Question 12: What are my practical options for dealing with this changing sales tax landscape? 

Answer: For a small company with limited resources, these new rules may seem daunting. Faced with the prospect of having to learn the rules in sundry jurisdictions and then closely monitor their sales into these jurisdictions, many vendors throw up their hands in frustration. As we see it, vendors have three options for sales tax compliance post-Wayfair:

1. Turn on the Tax Everywhere—some vendors are simply applying tax to all transactions so that they do not have to monitor sales thresholds or worry about a potential liability during subsequent audits. This has the benefit of simplifying compliance, but it comes at the cost of a potential competitive advantage (i.e., not charging the tax while other competitors will). And it would still require vendors to correctly apply the appropriate rate in each jurisdiction and file the applicable return. Thus, this has its own compliance burden.

2. Hire a Third-Party Administrator—there are several companies that will help take on the burden of sales tax compliance for a fee. These companies include Avalara, TaxJar, and TaxCloud. The services and fees range, but vendors who sell into many states are finding these services to be extremely helpful. The main downside: the cost. We’ve seen some vendors pay tens of thousands of dollars a year for this service. So, while you may decide these vendors are well worth the peace of mind they provide, it’s important to recognize that your margins are going to get a bit narrower.


3. All Sales in One State—some vendors have considered making sales exclusively in one state. Here’s how this scenario plays out. Let’s say I’m a vendor who is located exclusively in New York. I sell over my website to customers around the world. However, as a condition of buying my product, I require the purchaser to arrange for a private shipping company to come to my place of business to collect the product for transportation to the customer. In other words, I sell my goods FOB seller’s dock (free on board seller’s location). Under these facts, there is an argument that the vendor would only have to worry about collecting New York tax because all transactions occur in New York (i.e., the customer takes possession and title of the property, through their agents, the private shipping company, in New York).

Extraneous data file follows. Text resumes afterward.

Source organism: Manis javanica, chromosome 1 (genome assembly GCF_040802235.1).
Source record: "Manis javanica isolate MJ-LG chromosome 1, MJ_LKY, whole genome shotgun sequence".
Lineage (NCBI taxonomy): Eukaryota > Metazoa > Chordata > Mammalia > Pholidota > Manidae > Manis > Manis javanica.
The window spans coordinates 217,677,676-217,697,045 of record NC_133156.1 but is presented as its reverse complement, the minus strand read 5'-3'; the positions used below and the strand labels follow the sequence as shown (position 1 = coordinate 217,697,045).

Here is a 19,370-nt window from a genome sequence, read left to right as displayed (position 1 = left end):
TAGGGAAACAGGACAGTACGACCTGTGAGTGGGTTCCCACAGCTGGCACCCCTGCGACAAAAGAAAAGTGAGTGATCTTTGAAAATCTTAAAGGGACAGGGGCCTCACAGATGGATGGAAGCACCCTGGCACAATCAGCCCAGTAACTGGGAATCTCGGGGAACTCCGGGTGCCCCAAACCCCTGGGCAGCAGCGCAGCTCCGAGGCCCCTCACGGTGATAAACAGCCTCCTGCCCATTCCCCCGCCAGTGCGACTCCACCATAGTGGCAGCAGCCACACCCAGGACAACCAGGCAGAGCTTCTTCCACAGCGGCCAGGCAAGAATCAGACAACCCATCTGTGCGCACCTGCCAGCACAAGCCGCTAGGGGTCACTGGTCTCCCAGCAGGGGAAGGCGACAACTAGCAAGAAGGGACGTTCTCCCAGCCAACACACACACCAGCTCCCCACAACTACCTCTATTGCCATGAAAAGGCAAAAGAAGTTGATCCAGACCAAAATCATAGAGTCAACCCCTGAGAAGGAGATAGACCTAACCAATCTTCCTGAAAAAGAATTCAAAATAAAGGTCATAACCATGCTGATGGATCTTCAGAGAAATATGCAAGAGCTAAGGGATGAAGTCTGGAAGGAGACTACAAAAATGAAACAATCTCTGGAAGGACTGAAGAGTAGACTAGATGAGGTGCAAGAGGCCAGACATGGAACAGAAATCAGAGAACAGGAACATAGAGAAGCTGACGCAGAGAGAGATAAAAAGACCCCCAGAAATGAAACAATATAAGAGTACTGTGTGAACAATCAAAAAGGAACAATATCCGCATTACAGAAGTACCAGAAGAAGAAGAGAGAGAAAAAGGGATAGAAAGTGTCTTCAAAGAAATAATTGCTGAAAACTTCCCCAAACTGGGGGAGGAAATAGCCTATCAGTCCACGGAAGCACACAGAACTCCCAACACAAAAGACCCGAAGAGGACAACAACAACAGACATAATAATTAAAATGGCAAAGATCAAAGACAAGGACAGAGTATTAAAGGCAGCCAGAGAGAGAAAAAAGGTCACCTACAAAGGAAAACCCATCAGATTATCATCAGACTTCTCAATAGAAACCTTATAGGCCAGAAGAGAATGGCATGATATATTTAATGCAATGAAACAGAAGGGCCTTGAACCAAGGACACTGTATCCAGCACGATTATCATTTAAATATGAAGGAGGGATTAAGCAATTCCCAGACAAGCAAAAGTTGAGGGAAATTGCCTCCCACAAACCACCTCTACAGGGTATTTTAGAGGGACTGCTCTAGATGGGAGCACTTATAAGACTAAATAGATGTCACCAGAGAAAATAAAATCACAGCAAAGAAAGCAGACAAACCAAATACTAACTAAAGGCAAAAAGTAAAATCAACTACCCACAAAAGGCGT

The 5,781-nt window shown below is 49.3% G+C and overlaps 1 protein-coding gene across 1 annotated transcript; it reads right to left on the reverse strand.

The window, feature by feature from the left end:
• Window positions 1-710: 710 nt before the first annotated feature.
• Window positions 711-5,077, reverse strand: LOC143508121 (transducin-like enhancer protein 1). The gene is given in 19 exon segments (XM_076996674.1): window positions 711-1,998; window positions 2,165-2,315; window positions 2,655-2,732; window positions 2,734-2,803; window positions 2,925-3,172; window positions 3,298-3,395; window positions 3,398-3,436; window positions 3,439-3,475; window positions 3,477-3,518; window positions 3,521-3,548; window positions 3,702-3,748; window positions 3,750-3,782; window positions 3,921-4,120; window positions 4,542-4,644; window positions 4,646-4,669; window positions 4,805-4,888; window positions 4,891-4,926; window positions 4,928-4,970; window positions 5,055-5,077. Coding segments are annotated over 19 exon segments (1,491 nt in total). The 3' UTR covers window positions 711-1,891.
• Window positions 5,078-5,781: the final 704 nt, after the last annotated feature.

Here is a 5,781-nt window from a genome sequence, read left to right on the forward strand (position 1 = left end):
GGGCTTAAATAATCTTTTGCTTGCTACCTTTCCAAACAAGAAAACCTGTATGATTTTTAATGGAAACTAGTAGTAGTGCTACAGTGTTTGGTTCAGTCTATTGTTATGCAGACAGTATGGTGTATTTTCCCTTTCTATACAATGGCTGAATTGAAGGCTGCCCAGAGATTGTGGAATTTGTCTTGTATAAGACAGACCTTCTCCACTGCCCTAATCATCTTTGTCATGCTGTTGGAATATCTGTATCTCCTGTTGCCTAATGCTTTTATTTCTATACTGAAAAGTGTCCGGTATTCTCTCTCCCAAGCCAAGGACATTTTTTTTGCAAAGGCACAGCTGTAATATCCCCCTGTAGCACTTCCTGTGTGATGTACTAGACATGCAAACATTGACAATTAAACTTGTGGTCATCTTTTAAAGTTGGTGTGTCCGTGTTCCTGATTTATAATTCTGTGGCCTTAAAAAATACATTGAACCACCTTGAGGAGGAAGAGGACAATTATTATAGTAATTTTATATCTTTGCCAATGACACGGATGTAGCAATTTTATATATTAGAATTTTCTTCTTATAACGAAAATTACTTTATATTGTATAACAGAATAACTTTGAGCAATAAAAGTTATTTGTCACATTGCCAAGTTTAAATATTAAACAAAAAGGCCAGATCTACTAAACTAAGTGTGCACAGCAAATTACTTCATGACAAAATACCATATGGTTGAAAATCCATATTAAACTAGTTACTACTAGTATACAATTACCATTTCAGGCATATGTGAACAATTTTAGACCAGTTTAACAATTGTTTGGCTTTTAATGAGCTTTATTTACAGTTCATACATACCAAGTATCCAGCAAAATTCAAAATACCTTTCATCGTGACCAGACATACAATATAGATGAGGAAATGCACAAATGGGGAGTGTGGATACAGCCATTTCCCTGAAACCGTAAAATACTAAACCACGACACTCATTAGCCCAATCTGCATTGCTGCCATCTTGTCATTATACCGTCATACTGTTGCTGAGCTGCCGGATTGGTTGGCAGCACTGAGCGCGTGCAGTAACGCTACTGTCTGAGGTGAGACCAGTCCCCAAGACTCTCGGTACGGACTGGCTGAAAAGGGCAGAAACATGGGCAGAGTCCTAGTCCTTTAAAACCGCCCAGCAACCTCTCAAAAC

While this sounds pretty simple, in practice, it can get complicated. First, the additional logistical burden placed on customers may create a barrier to completing the sale. Second, some customers may object to being charged New York sales tax, especially those who reside in states with a lower sales tax rate. And an exception to this approach would almost certainly have to be made for customers who live in the few states that do not impose a general sales tax (Alaska, Delaware, Montana, New Hampshire, and Oregon). Finally, not all states agree that “change of possession” determines the situs of the sale. While New York would be happy with this hypothetical scenario because it gets to tax all transactions, other states might have a problem with it. For example, we have seen California argue that its sales tax applies when the product is delivered to a California customer, regardless of the shipping details. While the underlying legality of this position is tenuous, it’s important to recognize that even under this simplified approach, you still might end up in a fight on audit. So this approach has its limitations as well. We find that it is a viable option only for certain, select industries (e.g., high-end jewelry).

Note that none of the answers above included a recommendation to “do nothing.” Vendors who sell into multiple states are going to have to address the new nexus landscape. Simply burying your head in the sand and carrying on as if nothing has changed is certainly the riskiest strategy of all (if you want to call it a strategy).

Conclusion

We’re in the midst of significant change in sales tax administration and compliance. As you can see, the nexus analysis is heavily dependent on the specific language of the applicable state law and the underlying facts of the situation. Thus, we strongly recommend that vendors consult their tax professionals when deciding on a new sales tax compliance strategy.